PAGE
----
5. 5. 1. The most important is reduction of eye sore. The demolished materials if left as is when demolished can be a real eyesore. Even when dumped in designated dumping site it simply adds on the existing eyesore, this is not a sustainable way to things. 2. Next is the fact that some building components maybe toxic like asbestos and it would do well to find ways in which such materials can be put to use to avoid dumping toxic products at garbage sites. 3. Letting the earth breathe, demolished materials when left on the bare ground can deal a blow to the existing mini-ecosystem, this maybe in terms killing grass by cutting access to sunlight etc. Social Importance We should remember that sustainability is more than just about green technologies; it also encompasses local community issues. 1. Socially speaking local communities may identify with new projects or designed landscapes that have familiar building components and materials, so maybe these components or materials can be sourced from the old buildings and re-used or re-cycled. 2. Such practices can reach out to the community to practice these green ideas when they are for instance renovating their houses, to re-use and recycle old components. 3. Conserves space in existing landfills. 4
  6. 6. Factors to be considered Construction &Demolition materials can be recovered through reuse and recycling. Such issues below then need to be thought by the designers. 1. In order for materials to be reusable, contractors generally must remove them intact (windows and frames, plumbing fixtures, floor and ceiling tiles) or in large pieces (drywall, lumber). 2. Some materials may require additional labor before they can be reused. For example, lumber may need to be denailed and window frames may need some new panes. 3. In order to be recyclable,materials must be separated from contaminants (e.g., trash, nails, and broken glass). This can be accomplished if contractors require workers to sort materials as they remove items from buildings or as debris is produced. 4. Many contractors simply use labeled roll-off bins for storage of sourceseparated materials. For projects where on-site source separation is not possible, contractors often use C&D materials processing firms. 5. Identification of recoverable materials. 6. Longer programs to allow recovery of materials, in that how long does a material take to recover. 7. Identification of any risks to the environment or local habitats 8. Assessing the impact on biodiversity, for example, ensuring that thedemolition/recovery work does not adversely affect nesting birds, bats and other„listed‟ wildlife. (This may involve setting the program outside „nesting periods‟ and providing alternative roosting sites for use when the wildlife returns.) Special care also needs to be taken where work is carried out in a conservation designated area. MATERIAL REUSE AND RECYCLING Masonry, concrete construction aggregate -Pavements, roads, car parks, driveways, shoulder aggregate, pipe bedding, erosion control, landscaping Bricks, tiles Salvaged and resold Timber Floorboards, reconstitutedpanel boards, doors, furniture,fencing, mulch Glass Crushed for compaction fill Insulation material Housing insulation 5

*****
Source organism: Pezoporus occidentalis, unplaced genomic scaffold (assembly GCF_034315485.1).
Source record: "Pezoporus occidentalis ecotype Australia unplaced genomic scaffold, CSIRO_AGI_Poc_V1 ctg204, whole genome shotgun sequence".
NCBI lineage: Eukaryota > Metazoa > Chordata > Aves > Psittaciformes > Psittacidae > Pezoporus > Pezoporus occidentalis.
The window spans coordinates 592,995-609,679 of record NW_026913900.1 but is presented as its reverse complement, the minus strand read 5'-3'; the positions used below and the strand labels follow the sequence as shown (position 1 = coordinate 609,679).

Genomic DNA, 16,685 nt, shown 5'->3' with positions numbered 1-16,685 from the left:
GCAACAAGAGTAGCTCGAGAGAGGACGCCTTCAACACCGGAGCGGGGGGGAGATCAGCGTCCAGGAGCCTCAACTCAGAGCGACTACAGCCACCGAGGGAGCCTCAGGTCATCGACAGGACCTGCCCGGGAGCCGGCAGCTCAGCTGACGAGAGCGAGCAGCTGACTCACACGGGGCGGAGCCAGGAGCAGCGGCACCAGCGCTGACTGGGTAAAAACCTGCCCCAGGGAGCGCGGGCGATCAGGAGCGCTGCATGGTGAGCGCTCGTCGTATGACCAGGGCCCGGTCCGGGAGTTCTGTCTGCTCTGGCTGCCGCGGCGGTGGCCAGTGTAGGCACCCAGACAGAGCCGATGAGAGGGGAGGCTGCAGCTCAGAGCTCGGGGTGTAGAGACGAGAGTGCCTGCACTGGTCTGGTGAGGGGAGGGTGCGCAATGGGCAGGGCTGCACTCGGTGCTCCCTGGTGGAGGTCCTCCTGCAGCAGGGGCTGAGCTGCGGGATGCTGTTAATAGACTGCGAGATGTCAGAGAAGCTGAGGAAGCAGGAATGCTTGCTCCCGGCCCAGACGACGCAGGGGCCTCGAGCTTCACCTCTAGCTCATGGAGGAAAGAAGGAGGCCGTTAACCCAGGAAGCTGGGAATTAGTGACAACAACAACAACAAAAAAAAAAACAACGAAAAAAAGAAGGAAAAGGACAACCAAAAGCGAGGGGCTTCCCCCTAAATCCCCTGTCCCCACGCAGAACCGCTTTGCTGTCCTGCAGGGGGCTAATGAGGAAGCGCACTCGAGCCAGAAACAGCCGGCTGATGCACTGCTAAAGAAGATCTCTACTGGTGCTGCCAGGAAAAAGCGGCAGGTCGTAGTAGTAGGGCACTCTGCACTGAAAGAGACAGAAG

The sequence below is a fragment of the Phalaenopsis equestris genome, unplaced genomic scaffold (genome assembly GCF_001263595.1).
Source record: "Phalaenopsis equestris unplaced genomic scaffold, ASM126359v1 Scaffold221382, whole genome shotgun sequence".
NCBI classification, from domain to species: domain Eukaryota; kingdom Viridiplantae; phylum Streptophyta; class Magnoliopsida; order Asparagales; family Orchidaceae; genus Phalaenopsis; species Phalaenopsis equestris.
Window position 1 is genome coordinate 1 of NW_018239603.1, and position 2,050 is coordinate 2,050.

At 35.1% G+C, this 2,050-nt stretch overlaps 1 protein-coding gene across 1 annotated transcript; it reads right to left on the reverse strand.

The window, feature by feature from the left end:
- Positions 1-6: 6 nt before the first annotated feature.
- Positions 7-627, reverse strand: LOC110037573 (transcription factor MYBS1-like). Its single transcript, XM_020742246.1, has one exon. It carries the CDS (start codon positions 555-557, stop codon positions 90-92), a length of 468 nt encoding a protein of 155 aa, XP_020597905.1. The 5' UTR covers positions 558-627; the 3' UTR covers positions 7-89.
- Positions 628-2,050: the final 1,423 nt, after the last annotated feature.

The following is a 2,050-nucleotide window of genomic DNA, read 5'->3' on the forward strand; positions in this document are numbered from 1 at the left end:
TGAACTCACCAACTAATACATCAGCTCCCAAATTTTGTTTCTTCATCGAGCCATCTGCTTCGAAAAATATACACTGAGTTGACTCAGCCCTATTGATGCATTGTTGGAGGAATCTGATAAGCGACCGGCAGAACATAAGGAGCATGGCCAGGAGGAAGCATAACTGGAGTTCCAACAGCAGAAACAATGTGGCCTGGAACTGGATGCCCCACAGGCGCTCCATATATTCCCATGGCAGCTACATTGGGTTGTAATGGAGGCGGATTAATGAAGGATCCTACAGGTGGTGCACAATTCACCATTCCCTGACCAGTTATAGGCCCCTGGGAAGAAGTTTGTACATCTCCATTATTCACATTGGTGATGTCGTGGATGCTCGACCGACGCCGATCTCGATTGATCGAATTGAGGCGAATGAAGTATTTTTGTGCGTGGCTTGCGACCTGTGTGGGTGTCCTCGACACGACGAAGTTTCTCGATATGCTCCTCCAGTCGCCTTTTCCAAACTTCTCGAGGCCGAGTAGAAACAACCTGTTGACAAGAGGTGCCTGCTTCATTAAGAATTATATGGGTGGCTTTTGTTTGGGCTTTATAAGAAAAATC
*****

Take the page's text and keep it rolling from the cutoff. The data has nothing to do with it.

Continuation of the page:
7. 7. Metals Remelted into secondarymaterials for structural steel,roofing, piping etc Trees, organic material Compost Plastics Secondary materials forplaygrounds, park benches etc Paper, cardboard Mulch, compost, animalbedding, newsprint, eggcartons, packaging Fittings (baths, toilets, sinks) Salvaged and resold. Some terms Re-use - Many materials can be salvaged from demolition and renovation sites and sold, donated, stored for later use, or reused on the current project. Contractors can avoid the cost of removalby allowing private companies to salvage materials from the site. Organizations that have space may want to consider storing high-value materials for later projects. Many building materials may be reusable during renovation projects and projects where a new building is built following the demolition of another. Typical materials suitable for reuse include plumbing fixtures, doors, cabinets, windows, carpeting, bricks, light fixtures, ceiling and floor tiles, wood, HVAC equipment, and decorative items (including fireplaces and stonework). Recycle - Recycling entails extraction and some level of processing for the component in question to be used again. It‟s often easiest duringconstruction projects as opposed to demolition and renovation projects. During construction, crews can source separate materials as debris is produced. Demolition and renovation project materials often consist of mixed materials and require on- or offsite sorting. Typical materials recycled from building sites include metals, lumber, asphalt, concrete, roofing materials, corrugated cardboard, and wallboard. 6
  8. 8. Conclusion Thus we have seen simply a handful of ways in which a building can “live on” despite it being demolished or renovated. The economic benefits to this are profound especially for the client. The designers will have to be creative when it comes to this venture of re-use and recycling, a lot of research in also vital to see it through. 7